Murray Thompson has directed my attention to a neat little film "Projection: 85 Years of the Projection Booth in Movies", available on Vimeo. It is an edited, 12 minute compilation of scenes in, or involving, projection booth from 40 films, featuring the near extinction art of cinema projection. It has a very long url but a search under the film title, or its creator (Joseph O. Holmes) should find it.
We can think on how fortunate we are in New Zealand, whilst other countries are still going through various forms of hell.
We took a pre-Christmas camping trip around Northland (which was fun) and I took the opportunity to visit a number of cinemas along the way (Kaitaia, Russell, Kerikeri, Dargaville) and they were all still open and offering a good range of films, even though times have been difficult.
A UK academic recently contacted me and asked me to comment on the state of film-going in New Zealand, and what effects COVID-19 has had on this. I thought I might share my responses here, to a number of questions he asked. I might be wrong or I might be right but these are my best guesses...
Your comments are welcome too
Q. How has the coronavirus pandemic impacted the movie-going experience?
I can only address the New Zealand situation, even though I keep an eye on developments elsewhere (eg the fate of AMC in the US) through newsfeeds from Indiewire and Variety.
Life in near-normal here, with NZ topping the list of 53 countries in respect of its response to COVID-19 (in a just-released report from Bloomberg). Nearly all cinemas have been open since a return to Level 2 on May 14 2020.
The overall box office is probably down (2019 was a record year) but there have been no reports of individual cinema closures or multiplex chains going under (the latter are largely overseas-owned). Cinemas received wage subsidies during the March/April Level 4 lockdown.
Q. Are venues struggling? If so, are there any solutions or changes?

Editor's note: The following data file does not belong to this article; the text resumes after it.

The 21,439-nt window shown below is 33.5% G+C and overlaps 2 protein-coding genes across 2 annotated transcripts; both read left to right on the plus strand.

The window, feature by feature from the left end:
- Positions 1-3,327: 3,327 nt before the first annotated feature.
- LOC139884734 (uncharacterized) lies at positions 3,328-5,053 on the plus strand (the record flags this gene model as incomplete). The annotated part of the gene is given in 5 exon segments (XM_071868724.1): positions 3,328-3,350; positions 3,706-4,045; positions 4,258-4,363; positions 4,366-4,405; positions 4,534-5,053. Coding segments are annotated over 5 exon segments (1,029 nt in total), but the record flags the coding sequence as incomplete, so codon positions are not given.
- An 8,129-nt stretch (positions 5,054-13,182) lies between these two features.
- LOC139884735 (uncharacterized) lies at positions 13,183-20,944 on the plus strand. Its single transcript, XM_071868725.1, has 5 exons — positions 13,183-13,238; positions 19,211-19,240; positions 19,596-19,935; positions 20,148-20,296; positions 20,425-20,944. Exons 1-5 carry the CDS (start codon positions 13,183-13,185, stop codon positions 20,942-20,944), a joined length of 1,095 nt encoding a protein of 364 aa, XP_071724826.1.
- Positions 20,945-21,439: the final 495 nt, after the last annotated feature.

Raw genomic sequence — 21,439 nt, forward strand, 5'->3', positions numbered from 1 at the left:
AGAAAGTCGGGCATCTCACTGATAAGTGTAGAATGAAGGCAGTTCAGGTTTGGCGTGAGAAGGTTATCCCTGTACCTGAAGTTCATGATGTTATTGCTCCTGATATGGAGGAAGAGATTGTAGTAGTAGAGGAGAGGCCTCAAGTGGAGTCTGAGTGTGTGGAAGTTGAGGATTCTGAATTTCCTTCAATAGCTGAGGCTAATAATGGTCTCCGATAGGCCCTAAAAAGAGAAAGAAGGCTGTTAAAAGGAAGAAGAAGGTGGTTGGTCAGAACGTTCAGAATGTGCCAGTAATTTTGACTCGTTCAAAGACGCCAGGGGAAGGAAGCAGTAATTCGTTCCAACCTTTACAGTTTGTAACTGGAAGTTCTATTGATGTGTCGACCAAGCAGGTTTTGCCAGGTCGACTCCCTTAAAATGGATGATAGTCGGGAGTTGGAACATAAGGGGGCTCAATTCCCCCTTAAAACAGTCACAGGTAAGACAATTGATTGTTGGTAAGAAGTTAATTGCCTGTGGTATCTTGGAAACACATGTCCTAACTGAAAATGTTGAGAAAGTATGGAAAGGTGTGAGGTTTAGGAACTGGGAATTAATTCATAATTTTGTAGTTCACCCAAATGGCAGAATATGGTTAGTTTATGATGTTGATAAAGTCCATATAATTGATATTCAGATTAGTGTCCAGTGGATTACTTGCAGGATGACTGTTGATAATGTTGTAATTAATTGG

Probably some are but it is more to do with the supply of new releases, rather than reluctance of patrons to gather in public places (we have had recent rugby test matches, with crowds of 60,000+). Given the dwindling supply of big franchise films, the multiplexes are probably struggling more, whilst art house /independent venues have more varied fare. So there are more smaller films in circulation and recent releases eg I saw Spike Lee’s film of David Byrne’s American Utopia at the local Lido yesterday.
Local (NZ) releases are also advantaged by the reduced competition for screens and some of recent titles are doing well eg Baby Done. But I have noticed a greater convergence of film titles between the multiplexes and independent cinemas—this too may be due to what is on offer, with fewer American blockbusters (Tenet wasn’t the solution!).
Some independents are being quite inventive, through themed programmes or drawing on the back catalogue. Film festivals such as Doc Edge and the NZIFF went online this year, but from what I hear, they were not a great success. But our local film society has continued to attract a good attendance to our weekly screenings.
Q. Will coronavirus change how we watch movies permanently or temporarily?
Not sure. We may have to wait and see. In NZ, people welcomed the reopening on cinemas after an extended period of home confinement—but possibly more the social mingling, than any particular film. This could be the case elsewhere, once a vaccine is available.